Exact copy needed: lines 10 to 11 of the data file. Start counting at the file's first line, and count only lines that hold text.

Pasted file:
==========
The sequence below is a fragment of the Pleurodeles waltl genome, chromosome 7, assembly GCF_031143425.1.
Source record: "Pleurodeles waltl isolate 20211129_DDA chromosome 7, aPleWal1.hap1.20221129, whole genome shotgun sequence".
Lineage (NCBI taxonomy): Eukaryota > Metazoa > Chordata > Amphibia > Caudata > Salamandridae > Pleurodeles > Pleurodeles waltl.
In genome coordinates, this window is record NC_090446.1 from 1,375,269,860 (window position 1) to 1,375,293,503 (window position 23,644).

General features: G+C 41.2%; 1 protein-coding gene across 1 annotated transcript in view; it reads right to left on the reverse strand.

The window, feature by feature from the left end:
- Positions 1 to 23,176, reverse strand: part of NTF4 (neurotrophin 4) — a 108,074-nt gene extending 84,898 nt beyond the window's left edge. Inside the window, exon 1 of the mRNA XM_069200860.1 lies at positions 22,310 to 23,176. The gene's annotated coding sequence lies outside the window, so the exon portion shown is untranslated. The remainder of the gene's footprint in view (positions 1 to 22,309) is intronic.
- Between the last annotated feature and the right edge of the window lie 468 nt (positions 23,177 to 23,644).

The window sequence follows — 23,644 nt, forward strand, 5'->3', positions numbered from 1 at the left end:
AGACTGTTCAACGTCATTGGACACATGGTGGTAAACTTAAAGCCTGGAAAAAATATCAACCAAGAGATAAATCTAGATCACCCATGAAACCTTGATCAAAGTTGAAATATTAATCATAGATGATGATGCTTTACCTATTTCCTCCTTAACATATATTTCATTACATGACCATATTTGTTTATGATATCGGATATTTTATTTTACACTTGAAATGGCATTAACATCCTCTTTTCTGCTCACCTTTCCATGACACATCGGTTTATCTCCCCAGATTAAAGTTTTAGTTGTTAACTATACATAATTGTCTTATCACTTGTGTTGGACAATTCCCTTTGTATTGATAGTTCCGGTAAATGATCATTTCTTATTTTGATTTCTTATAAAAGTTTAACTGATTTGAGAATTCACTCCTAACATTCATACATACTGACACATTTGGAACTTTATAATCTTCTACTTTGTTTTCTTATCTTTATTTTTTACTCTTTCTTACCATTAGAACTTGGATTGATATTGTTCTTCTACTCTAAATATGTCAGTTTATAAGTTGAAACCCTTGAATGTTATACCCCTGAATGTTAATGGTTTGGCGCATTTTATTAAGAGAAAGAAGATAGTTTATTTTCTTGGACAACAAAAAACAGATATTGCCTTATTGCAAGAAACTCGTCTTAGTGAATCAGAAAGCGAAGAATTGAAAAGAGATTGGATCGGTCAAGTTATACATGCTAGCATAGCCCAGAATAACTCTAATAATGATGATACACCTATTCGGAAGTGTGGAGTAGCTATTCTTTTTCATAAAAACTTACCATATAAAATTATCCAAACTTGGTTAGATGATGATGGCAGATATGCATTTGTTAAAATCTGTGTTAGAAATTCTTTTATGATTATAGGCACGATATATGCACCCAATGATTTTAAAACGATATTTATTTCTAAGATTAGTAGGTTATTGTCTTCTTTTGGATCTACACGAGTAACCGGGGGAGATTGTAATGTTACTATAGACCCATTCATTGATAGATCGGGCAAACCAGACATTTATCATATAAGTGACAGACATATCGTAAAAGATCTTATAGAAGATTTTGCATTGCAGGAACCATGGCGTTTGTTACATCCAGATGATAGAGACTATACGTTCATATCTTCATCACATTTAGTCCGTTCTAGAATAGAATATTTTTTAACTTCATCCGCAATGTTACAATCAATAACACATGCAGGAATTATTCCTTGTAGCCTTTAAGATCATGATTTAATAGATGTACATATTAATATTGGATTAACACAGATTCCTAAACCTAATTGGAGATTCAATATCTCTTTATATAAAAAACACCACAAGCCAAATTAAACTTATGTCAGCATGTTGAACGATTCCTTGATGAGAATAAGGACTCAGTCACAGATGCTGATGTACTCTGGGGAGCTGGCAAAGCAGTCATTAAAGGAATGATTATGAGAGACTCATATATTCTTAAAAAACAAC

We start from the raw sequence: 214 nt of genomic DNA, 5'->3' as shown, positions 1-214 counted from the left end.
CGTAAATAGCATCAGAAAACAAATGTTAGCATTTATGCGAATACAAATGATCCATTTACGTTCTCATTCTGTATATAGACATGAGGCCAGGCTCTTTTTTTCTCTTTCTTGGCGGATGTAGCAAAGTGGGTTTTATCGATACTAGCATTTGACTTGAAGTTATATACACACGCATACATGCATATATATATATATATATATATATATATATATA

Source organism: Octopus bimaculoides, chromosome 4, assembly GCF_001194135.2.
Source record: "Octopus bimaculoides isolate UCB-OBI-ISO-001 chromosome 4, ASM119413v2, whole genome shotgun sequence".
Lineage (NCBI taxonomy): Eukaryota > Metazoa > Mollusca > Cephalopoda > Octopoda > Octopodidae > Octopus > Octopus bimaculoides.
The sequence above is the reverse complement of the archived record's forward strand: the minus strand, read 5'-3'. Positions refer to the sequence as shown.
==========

AGACTGTTCAACGTCATTGGACACATGGTGGTAAACTTAAAGCCTGGAAAAAATATCAACCAAGAGATAAATCTAGATCACCCATGAAACCTTGATCAAAGTTGAAATATTAATCATAGATGATGATGCTTTACCTATTTCCTCCTTAACATATATTTCATTACATGACCATATTTGTTTATGATATCGGATATTTTATTTTACACTTGAAATGGCATTAACATCCTCTTTTCTGCTCACCTTTCCATGACACATCGGTTTATCTCCCCAGATTAAAGTTTTAGTTGTTAACTATACATAATTGTCTTATCACTTGTGTTGGACAATTCCCTTTGTATTGATAGTTCCGGTAAATGATCATTTCTTATTTTGATTTCTTATAAAAGTTTAACTGATTTGAGAATTCACTCCTAACATTCATACATACTGACACATTTGGAACTTTATAATCTTCTACTTTGTTTTCTTATCTTTATTTTTTACTCTTTCTTACCATTAGAACTTGGATTGATATTGTTCTTCTACTCTAAATATGTCAGTTTATAAGTTGAAACCCTTGAATGTTATACCCCTGAATGTTAATGGTTTGGCGCATTTTATTAAGAGAAAGAAGATAGTTTATTTTCTTGGACAACAAAAAACAGATATTGCCTTATTGCAAGAAACTCGTCTTAGTGAATCAGAAAGCGAAGAATTGAAAAGAGATTGGATCGGTCAAGTTATACATGCTAGCATAGCCCAGAATAACTCTAATAATGATGATACACCTATTCGGAAGTGTGGAGTAGCTATTCTTTTTCATAAAAACTTACCATATAAAATTATCCAAACTTGGTTAGATGATGATGGCAGATATGCATTTGTTAAAATCTGTGTTAGAAATTCTTTTATGATTATAGGCACGATATATGCACCCAATGATTTTAAAACGATATTTATTTCTAAGATTAGTAGGTTATTGTCTTCTTTTGGATCTACACGAGTAACCGGGGGAGATTGTAATGTTACTATAGACCCATTCATTGATAGATCGGGCAAACCAGACATTTATCATATAAGTGACAGACATATCGTAAAAGATCTTATAGAAGATTTTGCATTGCAGGAACCATGGCGTTTGTTACATCCAGATGATAGAGACTATACGTTCATATCTTCATCACATTTAGTCCGTTCTAGAATAGAATATTTTTTAACTTCATCCGCAATGTTACAATCAATAACACATGCAGGAATTATTCCTTGTAGCCTTTAAGATCATGATTTAATAGATGTACATATTAATATTGGATTAACACAGATTCCTAAACCTAATTGGAGATTCAATATCTCTTTATATAAAAAACACCACAAGCCAAATTAAACTTATGTCAGCATGTTGAACGATTCCTTGATGAGAATAAGGACTCAGTCACAGATGCTGATGTACTCTGGGGAGCTGGCAAAGCAGTCATTAAAGGAATGATTATGAGAGACTCATATATTCTTAAAAAACAAC

We start from the raw sequence: 214 nt of genomic DNA, 5'->3' as shown, positions 1-214 counted from the left end.